Another week has gone by; and while some players are slowly making a comeback, there are others who are going in the wrong direction. While it is taking longer for some players to get back on the ice, this is actually a positive because it signifies that their teams are being more cautious with their recovery and rehabilitation.
David Krejci of the Bruins is a perfect example of this. The worst thing he could do is come back too early and suffer another head injury – another concussion could significantly shorten his career. Krejci is skating again and is increasing the intensity of his workouts. His next step will be to undergo a neuro-psych test that will examine his mental status. Once Krejci passes this test, he should be given the green light to start heavy workouts and absorb some contact during practices as long as the symptoms do not return.
Philadelphia’s Michael Leighton is on track to make his expected return from back surgery. Leighton was expected to miss 6-to-8 weeks after undergoing the surgery on October 11, and since is hoping to be cleared to practice sometime this week, he could be back around the shorter end of that estimate. Leighton’s recovery must be going well, but he will still need to demonstrate a lot more in terms of back stability before he is cleared for contact.
Tampa Bay’s Simon Gagne is feeling better, but there is no clear reason for his symptoms. Doctors seem to be closer to a diagnosis after testing him for a while, but an exact determination has not been made. Gagne has been cleared to increase the intensity of his workouts, but apparently he is still bothered by quick head motions that throw off his balance. Gagne has been given a battery of tests to rule out a concussion, but it’s possible that he suffered an injury to a vertebral artery. These arteries run from the head down the spine and can be damaged during neck injuries. I have seen patients deal with balance-related issues due to impairments in a vertebral artery. Hopefully this is not something that keeps him out much longer or affects him down the road.
Boston’s Johnny Boychuk is recovering from a left forearm fracture. Recovery times from bone fractures are generally easier to predict because there is no muscle tissue damage. Thus, since Boychuk was hurt about three weeks ago, his arm should be healed enough to test whether or not the vibrations when shooting the puck have any adverse affects. If everything goes well, Boychuk should be back in the next week or so.
Tampa Bay’s Vincent LeCavalier had a plate and screw placed in his broken right hand Monday. This should speed up healing since the bones are immobilized, but he is still expected to miss about 4-to-5 weeks.
Colorado’s TJ Galiardi will have his broken wrist surgically repaired in the near future. Depending on the type of surgery, he will likely be out 6-to-8 weeks. In most cases, after about 4-to-6 weeks, the bone is healed and the player is given clearance to start rehabbing so he can get back on the ice in roughly 2-to-3 weeks.
Kristian Huselius of Columbus has been placed on injured reserve with a high ankle sprain. These injuries usually require a lot of rest at the beginning because any excessive stress on the ankle will increase its instability. Sometimes a cast or walking boot is required to increase the compression and keep the tibia and fibula in close proximity. High ankle sprains can take anywhere from 6-to-8 weeks to several months to heal. I suspect he will be out a good two months.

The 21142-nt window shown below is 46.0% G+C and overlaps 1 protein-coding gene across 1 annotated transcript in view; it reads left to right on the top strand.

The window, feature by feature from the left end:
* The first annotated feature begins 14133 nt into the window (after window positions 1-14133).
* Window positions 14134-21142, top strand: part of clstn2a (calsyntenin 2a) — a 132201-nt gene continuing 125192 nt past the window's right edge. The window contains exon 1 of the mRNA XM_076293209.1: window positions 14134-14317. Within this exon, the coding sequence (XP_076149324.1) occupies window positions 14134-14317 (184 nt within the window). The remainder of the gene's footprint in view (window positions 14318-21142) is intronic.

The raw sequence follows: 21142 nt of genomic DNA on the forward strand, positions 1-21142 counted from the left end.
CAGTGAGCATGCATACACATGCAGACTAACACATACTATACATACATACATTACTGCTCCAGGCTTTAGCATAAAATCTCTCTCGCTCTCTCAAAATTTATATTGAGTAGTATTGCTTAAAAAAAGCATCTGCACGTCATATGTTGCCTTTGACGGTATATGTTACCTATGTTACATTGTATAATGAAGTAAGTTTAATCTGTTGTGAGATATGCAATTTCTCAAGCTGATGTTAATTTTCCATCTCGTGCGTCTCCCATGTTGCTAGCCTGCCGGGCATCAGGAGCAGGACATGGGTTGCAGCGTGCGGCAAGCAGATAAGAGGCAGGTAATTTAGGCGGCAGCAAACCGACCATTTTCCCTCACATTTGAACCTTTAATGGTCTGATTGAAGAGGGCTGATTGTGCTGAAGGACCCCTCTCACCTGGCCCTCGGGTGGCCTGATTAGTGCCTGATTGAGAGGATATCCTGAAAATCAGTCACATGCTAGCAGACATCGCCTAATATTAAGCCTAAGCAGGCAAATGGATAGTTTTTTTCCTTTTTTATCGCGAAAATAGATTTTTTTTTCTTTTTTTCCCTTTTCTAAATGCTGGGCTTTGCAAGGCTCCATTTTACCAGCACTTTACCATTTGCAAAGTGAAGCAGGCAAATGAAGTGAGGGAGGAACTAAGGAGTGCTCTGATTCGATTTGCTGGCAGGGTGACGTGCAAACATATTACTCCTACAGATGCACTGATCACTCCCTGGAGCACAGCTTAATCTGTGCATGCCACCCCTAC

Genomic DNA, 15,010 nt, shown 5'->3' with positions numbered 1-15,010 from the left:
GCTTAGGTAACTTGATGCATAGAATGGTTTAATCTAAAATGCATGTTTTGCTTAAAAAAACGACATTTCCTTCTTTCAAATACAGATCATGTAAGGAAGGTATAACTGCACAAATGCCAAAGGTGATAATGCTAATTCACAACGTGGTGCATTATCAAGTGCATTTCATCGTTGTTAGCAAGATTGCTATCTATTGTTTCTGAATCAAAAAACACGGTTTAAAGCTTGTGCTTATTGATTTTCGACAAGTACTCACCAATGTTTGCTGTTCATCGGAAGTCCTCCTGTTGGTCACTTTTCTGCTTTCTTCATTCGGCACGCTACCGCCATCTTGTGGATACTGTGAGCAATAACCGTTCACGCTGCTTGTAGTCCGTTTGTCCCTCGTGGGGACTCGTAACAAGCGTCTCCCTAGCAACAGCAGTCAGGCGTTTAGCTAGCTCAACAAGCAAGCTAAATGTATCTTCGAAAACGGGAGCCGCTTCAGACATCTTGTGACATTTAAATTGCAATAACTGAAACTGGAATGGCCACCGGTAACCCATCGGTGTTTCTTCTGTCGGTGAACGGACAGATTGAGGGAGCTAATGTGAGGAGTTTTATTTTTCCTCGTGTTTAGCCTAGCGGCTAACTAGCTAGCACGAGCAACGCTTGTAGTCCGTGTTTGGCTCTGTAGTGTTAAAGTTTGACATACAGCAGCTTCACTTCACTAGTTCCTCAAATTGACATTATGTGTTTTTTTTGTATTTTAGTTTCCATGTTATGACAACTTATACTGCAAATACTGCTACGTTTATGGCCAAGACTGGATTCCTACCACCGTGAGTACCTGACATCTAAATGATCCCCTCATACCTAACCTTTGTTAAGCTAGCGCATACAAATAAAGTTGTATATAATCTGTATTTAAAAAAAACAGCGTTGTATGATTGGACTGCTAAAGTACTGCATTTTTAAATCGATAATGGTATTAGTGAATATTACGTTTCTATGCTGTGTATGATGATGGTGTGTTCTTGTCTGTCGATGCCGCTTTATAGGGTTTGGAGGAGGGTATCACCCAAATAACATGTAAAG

St. Louis’ T.J. Oshie sustained a broken ankle last week and will be out at least three months. Oshie will not even be re-evaluated until after the three months are up, so he is looking at a significant recovery time. Oshie’s injury leaves the Bruins without one of their top passing forwards for a long time.
New Jersey’s Matt Taormina is also dealing with an ankle injury. Initial x-rays were negative, but he will still undergo an MRI. Taormina is having difficulty putting weight on his ankle, which is not abnormal even if it is only sprained. If after a week or so he is still having problems placing weight on the ankle the injury could become a more serious concern, but the MRI should provide more details as well. There is something about the injury that makes me suspect Taormina has a high ankle sprain, but this is more of a gut feeling based on the report of his twisted ankle. A twisting motion may cause a forced separation of the ankle muscles, which results in the high sprain. Hopefully Taormina is just dealing with the old sprained ankle.
A couple of players progressing well are Detroit’s Kris Draper and Florida’s Jason Garrison. Garrison first suffered a strained groin a month ago, but after returning a couple weeks ago, he aggravated the injury and was forced to miss several more games. However, he appears to be recovered again and is expected to play Wednesday. Draper underwent sports hernia surgery late last month and was just able to resume practicing last week; however, I assume he has not been cleared for contact as of yet. Draper was expected to miss about 4-to-6 weeks, so it looks like his return will be closer to the back end of that estimate.
To finish, let’s talk about Montreal’s Andrei Markov, who re-injured his surgically repaired right knee. Markov will miss at least four more months with the injury, but he is realistically looking at a much longer recovery time since he has already injured the knee once. There is an outside shot Markov could return for the playoffs, but the chances are not very good. Markov’s best bet would be to target a return to the ice next season. Hopefully Markov is able to fully recover from his injuries and get back to entertaining us with his hockey talent.